Patricio Island is a vegetated sand dune surrounding a central lagoon. Located at the northern end of Pine Island Sound, its north side faces Charlotte Harbor. Its eastern side parallels a naturally deep channel that appears on a 1774 navigational chart drawn by the English explorer Bernard Romans.
Patricio is distinguished within the Pine Island National Wildlife Refuge as being one of three uninhabited islands in the refuge with enough elevation to support upland habitat. It was not always unoccupied. Shallow shell middens exist on the higher portions. No systematic archaeological surveys have been conducted, but according to archaeologist John Worth, “They probably have Caloosahatchee-period occupation (500 BC – 1750 AD) and possibly earlier Archaic deposits. The Spanish name Patricio hints at the existence of a Cuban fishing rancho (1750-1835).” After 1911, Barron Collier established orchards and gardens on Patricio Island to feed his hotel guests on nearby Useppa Island. The 1935 census of Patricio lists the Nelson family: a farmer, a housewife, and their two grown daughters, a stenographer and a beautician. Local residents who grew up in the 1940s and 1950s speak of how their parents warned them not to set foot on Patricio because of numerous rattlesnakes.
Mondongo Island is one-fourth the size of Patricio, and is privately owned. The eastern portion has a main house, a caretaker’s cottage, work sheds, and visitor cottages. Surrounded on three sides by shoals, the island lies within the Pine Island National Wildlife Refuge. In 1884 Dr. M. H. Simons, U.S.N., wrote for the Smithsonian Institution: “Mondongo Key, about two (nautical) miles southeast of Boca Grande, is covered to a depth of six to eight feet for half a mile in length and 100 yards in width; below the shells there is probably an equal depth of sand and clay; on its northeastern end there is a conical mound about ten feet in height which commands an extensive view.” An earlier map based on survey data of 1859 shows one structure on what was labeled “Gondonga” Island.
Mondongo has a sand-dune core with shell midden deposits on portions of its surface. No archaeological exploration has been done, although a Cuban fishing rancho was likely there. Boats enter from the south by a single deep channel. Commercial and recreational fishermen state that the fishing in that channel is exceptional just after a high tide. East of the channel lies the treacherously shallow and beautiful Mondongo Rocks, an extensive, visually spectacular panorama of oyster bars and sand bars colonized by red mangroves. These formations take on an otherworldly appearance when rising from the mist.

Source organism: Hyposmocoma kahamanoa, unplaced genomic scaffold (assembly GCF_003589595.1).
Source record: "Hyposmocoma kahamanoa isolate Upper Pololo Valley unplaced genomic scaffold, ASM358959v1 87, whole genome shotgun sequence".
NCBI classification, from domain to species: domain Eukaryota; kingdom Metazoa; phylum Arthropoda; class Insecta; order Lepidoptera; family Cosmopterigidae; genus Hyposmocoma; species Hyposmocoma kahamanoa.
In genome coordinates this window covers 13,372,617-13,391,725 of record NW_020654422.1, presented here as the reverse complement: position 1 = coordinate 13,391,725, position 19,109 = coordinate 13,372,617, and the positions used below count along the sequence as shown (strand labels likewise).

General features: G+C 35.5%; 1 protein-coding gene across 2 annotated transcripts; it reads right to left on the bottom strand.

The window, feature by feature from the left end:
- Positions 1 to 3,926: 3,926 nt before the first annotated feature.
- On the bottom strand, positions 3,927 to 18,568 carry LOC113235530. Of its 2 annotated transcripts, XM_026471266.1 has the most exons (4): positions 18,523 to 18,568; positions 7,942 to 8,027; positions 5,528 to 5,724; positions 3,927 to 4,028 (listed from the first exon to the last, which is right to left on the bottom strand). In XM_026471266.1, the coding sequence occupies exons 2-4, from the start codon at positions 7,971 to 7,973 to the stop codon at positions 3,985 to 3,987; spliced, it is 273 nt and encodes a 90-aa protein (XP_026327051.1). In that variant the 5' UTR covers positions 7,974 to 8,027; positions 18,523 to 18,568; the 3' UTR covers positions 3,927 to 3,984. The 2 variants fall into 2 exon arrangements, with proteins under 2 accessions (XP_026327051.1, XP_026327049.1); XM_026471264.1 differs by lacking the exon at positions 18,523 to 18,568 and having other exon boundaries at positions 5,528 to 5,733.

In 1899 a renewed survey of the islands of Pine Island Sound attracted the attention of Albert W. Gilchrist. Trained in surveying at West Point, he is credited for conducting accurate surveys of Sanibel, Captiva, parts of Pine Island, and the smaller islands of Pine Island Sound. During his earlier military career he had served as a brigadier general of the Florida Militia and a captain in the U.S. Army during the Spanish-American War. By 1899 he was serving the first of two terms in the Florida House of Representatives, when he purchased Mondongo Island for $175. He sold it in 1901 for $1001. In 1909 he was elected the twentieth governor of Florida.
The 1937 owner of Mondongo Island, Murray Coggalshall, grew avocadoes and assisted Dr. Charles Breder with tarpon studies on Cabbage Key. Mrs. Coggalshall provided Christmas parties and gifts for the children who attended school on Punta Blanca Island, according to Kirk Walter in Boat Goat . From 1961 to the present, Mondongo Island has been owned by members of the same family, descendants of the late Chester Howell Ferguson, former Chairman of the Board of Directors and Chief Executive Officer of Lykes Brothers, Inc., which at that time was a major force in cattle shipping, meat packing, citrus, banking, utilities, electronics, and steel.
The origin of Mondongo’s cryptic name offers a fascinating line of inquiry. In the Spanish language, mondongo is a stew of tripe or fish intestines, a spicy delicacy. Alternatively, “ Mondongo is a common name found in the African groups imported into Cuba, the Caribbean, and Florida in the 18th century,” according to Dr. Jane Landers, Vanderbilt University Professor of History (personal communication, 2014.) Her book entitled Black Society has a list of imported Africans from the 1750s including Mondongos. Mondongo has also been identified as the name of a Bantu language related to languages of the Congo Epena district, according to a study by William L. Gardener.
Africans from the Congo have also been documented living in the same Cuban towns into which the Calusa Indians sought sanctuary from slavers in the 1700s. Regla and Guanabacoa, Cuba provided bases from which persons seeking avenues out of slavery were hired as fishing guides and deckhands by Cuban commercial fishing operators to Pine Island Sound from 1750-1835. As reported by Dr. John Worth in the September, 2006 issue of this news- letter, José María Caldéz, Cuban owner of a fishing rancho on Useppa Island, owned at least two enslaved Africans in 1824 in his hometown of Regla, Cuba. One of them, María de los Dolores Caldéz, was from the Congo. Her son, who was born on Useppa Island, was freed by José Caldéz in 1836 upon the occasion of his baptism in the cathedral at Regla, Cuba. While these specifics do not prove a direct connection to the naming of Mondongo, they provide compelling clues for continuing research.
This article was taken from the Friends of the Randell Research Center Newsletter Vol 13, No. 3. September 2014.